Saint Severin Church – Latin Quarter
Saint Severin Church is located in the Latin Quarter.
It is undoubtedly one of the most beautiful churches in Paris.
A first church was built during the 11th century, but was rebuilt two centuries later in order to serve the expanding local population.
Some believe that this first church replaced an oratory erected during the 6th century on the site where the hermit Séverin lived and was buried.
Others think that the church was simply dedicated to St-Séverin.
This preacher lived in the late 5th century and founded the Church of Agaune in the Canton of Velais in Switzerland.
It’s impossible to work out which version is correct.
There is indeed no clue, as nothing remains of the 11th century church.
The first three bays of the nave and the lower level of the belfry are the vestiges of the Gothic church rebuilt in the early 13th century.
The nave of this church already had lateral aisles.
However, an additional aisle was built in the early 14th century in order to accommodate the students of the Latin Quarter.
These initially worshiped in the neighbouring Saint Julien le Pauvre Church, but their numbers kept increasing!
Saint Severin Church was enlarged once more in the 15th century.
Amazingly, its width and not its length was increased because of the lack of available land at the front and the back of the church.
This architectural peculiarity translates into impressive volumes!
Saint Severin Church was partially burnt during the Hundred Years War and needed major rebuilding work.
The current architecture therefore dates from the late 15th – early 16th centuries when the church was once more enlarged.
Saint Severin Church’s double ambulatory and twisted pillar
Saint Severin Church is a successful blend of successive architectural styles.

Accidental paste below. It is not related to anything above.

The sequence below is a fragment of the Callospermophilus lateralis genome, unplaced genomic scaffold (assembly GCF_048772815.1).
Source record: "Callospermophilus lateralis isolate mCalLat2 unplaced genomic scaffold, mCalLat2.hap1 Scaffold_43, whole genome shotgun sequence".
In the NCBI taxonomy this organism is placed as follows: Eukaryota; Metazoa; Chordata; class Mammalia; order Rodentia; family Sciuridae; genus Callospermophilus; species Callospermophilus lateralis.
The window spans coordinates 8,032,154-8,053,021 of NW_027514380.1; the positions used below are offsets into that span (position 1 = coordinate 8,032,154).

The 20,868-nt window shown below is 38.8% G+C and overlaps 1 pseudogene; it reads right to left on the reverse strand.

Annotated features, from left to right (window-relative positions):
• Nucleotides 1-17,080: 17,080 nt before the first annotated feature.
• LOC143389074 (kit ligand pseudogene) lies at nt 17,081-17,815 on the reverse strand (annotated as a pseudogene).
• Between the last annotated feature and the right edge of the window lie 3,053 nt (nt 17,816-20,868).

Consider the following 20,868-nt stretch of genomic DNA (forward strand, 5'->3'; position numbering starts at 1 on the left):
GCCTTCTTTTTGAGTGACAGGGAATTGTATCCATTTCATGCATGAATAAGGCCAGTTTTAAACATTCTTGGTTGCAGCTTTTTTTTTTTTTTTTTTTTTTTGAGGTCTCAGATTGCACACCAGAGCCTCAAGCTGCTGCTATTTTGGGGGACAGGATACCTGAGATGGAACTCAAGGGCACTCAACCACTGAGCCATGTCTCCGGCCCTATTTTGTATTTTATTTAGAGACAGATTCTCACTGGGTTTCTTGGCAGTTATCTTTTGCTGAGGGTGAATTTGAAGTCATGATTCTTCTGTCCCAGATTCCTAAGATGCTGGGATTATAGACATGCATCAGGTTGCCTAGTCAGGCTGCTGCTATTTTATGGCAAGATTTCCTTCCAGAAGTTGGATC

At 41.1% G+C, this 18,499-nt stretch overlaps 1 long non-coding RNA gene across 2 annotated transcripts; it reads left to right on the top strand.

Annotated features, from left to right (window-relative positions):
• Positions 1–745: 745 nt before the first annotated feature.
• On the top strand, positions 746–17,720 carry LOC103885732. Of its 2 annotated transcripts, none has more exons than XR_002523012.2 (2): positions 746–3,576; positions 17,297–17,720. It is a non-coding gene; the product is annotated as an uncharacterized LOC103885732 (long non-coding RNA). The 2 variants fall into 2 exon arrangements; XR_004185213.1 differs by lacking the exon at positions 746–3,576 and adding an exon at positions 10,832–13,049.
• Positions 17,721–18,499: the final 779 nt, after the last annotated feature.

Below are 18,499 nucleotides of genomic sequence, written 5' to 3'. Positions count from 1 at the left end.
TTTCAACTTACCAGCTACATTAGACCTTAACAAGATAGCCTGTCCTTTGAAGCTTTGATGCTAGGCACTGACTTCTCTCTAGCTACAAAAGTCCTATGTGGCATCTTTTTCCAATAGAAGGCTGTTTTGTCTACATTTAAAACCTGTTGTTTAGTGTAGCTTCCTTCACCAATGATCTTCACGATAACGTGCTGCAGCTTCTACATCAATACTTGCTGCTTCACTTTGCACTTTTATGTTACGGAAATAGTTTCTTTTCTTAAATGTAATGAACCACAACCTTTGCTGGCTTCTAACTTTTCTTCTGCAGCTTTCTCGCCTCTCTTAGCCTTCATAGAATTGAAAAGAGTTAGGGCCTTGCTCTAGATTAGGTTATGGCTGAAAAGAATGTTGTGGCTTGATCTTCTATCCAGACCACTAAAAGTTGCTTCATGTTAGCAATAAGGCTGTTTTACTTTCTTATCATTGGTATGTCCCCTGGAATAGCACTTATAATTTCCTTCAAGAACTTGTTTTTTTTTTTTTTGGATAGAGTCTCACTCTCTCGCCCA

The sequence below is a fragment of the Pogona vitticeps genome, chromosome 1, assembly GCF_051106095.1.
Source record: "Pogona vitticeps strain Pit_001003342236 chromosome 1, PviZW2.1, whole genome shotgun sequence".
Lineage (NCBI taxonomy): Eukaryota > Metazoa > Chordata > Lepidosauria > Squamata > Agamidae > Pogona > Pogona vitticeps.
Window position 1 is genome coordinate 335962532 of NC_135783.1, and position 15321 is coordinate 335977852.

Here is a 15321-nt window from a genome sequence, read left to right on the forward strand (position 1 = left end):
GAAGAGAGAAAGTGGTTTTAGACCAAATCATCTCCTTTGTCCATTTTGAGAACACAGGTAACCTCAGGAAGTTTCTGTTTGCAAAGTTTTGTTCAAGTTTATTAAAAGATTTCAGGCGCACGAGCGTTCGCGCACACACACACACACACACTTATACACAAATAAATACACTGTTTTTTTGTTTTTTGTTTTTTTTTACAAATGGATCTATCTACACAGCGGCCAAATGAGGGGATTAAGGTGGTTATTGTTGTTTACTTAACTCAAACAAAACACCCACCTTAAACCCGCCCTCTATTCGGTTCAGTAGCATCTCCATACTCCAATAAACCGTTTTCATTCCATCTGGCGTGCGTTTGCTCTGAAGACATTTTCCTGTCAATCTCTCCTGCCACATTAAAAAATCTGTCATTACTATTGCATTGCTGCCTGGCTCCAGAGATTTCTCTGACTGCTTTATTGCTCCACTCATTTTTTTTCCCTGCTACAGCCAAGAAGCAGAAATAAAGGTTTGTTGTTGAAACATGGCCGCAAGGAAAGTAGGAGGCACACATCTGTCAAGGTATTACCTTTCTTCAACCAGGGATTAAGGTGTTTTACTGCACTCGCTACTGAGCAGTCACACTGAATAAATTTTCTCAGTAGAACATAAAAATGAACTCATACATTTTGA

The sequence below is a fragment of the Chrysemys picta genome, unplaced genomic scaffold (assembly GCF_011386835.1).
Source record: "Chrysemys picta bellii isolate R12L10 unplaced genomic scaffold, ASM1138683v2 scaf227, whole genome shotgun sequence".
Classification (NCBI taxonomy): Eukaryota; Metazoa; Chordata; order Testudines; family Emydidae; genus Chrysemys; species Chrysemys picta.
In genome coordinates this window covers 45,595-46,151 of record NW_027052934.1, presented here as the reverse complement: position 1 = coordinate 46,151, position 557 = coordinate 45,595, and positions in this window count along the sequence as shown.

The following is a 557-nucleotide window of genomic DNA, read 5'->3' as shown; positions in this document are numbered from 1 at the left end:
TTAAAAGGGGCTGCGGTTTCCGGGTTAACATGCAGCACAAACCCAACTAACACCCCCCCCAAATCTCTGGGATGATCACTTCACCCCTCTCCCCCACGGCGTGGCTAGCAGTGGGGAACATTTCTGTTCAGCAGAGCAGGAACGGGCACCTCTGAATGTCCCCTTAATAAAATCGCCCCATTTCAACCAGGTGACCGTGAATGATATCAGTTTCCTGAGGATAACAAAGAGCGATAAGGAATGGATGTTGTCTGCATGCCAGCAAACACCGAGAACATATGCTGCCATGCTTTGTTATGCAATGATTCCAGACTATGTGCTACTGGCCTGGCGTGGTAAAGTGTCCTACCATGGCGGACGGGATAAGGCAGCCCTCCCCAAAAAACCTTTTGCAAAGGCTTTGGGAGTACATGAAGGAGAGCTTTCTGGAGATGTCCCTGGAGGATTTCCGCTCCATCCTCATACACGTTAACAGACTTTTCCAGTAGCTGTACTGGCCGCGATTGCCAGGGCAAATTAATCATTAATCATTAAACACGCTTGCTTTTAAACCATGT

Gothic, however, is dominant!
Anne Duchess of Montpensier, the cousin of Louis XIV, commissioned the most prestigious artists and architects of the time with its remodeling and updating.
One of the striking features of Saint Severin Church is the group of carved columns in the double ambulatory.
They resemble a dense forest of palm trees and surround a central twisted pillar carved with a superb twist wrapped around its stack.
The equally magnificent chapels framing the apse were built between 1489 and 1520 in pure Gothic Flamboyant style.
A second sacristy was built in 1643.
In 1673 Jules Hardouin-Mansart built the Chapelle de la Communion on the southeast side.
In 1685 Charles le Brun transformed the original Gothic arcades of the chancel into Classical semicircular arches.
He also added a pink marble facing on the pillars.
Saint Severin Church’s decorative features
The pillars were re-used during the elevation of the nave.
They were decorated with marmosets in order to disguise the junction between the pillar and its extension.
This trick was commonly used as the re-use of pillars saved a lot of money.
Marmousets go usually in pairs and represent monks or prophets most often holding scrolls.
Two 13th century keystones that escaped destruction are the remnants of the Chapel of the Virgin Mary that stood to the right of the vestry.
Remains of a 15th century fresco representing the Last Judgment were also restored in 1968.
This is the only remaining original decoration.
Saint Severin Church contains several pieces of interesting and unusual funeral art.
The Black Heart painted below the 15th century fresco bears the epitaph of Catherine de Brinon and her daughter Catherine de Canteleu.
Both women died in 1699 and their family had been contributed to the maintenance of the church since 1491!
The church cemetery closed centuries ago, but the church has retained the somewhat unusual tombstone of one of its former parishioners.